1914-11 The call of the patriot [SPGB]
From the Socialist Standard, November 1914.
FELLOW Workers,—During the last three months there has been staring at you from every hoarding, from trams, ‘buses, and stations, from vans, warehouse walls, and notice boards on churches, from the pages of the newspapers and every other available space, the statement that: « YOUR KING AND COUNTRY NEED YOU. »
This statement, showing, if you will but think, how important and vitally necessary you are to the ruling class, has been re-iterated again and again, with innumerable variations, from countless pulpits and platforms up and down the country. Urgent appeals by the hundred thousand have been made to all « fit » men to enlist; every device and every weapon that the « liberty-loving » masters could invent, from the call of a sham patriotism to the wholesale backing of employers; from lying to bribery; from silent coercion to the insults of the white feather brigade, and from this to the deliberate suppression of hostile opinion, have been used either to entice or drive you into the ranks. For you, fellow workers, are today, as you always are, indispensable to the bosses, both for the production of profits in the « piping times of peace » (!) and for cannon fodder and the slaughter of the « enemy » in times of war. Without you the masters are helpless; without you the State collapses and the rulers of the one country cannot hope to win in their struggle against the rulers of another country ; and knowing this, and recognising YOUR supreme importance, the bosses have been moving heaven and earth, spending money like water, lying like Christians, combining cajolery with economic pressure, and ringing the changes on every form of cant, from « stirring » appeals to your manhood to virulent denunciation of your indifference or backwardness, in order to make YOU go and fight battles from which you will receive the usual rewards of empty honour, broken health, wounded bodies, or the eternal silence of the grave.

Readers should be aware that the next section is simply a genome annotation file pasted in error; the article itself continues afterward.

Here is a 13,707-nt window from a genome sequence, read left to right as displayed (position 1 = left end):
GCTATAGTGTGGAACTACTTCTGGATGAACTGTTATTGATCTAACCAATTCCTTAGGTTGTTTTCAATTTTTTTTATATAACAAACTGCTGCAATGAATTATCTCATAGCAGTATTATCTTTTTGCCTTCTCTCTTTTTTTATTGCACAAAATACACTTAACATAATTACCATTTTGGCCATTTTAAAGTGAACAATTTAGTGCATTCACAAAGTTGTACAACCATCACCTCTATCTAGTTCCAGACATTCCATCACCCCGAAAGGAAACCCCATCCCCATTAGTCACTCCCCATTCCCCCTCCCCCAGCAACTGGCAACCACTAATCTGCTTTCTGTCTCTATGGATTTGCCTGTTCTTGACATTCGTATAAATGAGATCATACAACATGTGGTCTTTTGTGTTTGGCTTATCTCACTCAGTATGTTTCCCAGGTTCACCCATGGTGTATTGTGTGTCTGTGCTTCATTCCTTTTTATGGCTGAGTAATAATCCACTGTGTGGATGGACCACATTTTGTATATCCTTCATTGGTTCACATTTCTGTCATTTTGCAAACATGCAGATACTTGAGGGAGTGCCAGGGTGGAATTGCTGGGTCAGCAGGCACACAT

The reasons advanced why you and the working men of Europe should fight each other have been many, and we could fill a column with the contradictions of the politicians, the black coats, and the « intellectuals » on this matter. Any excuse has been good enough as long as it has had the effect of making you and the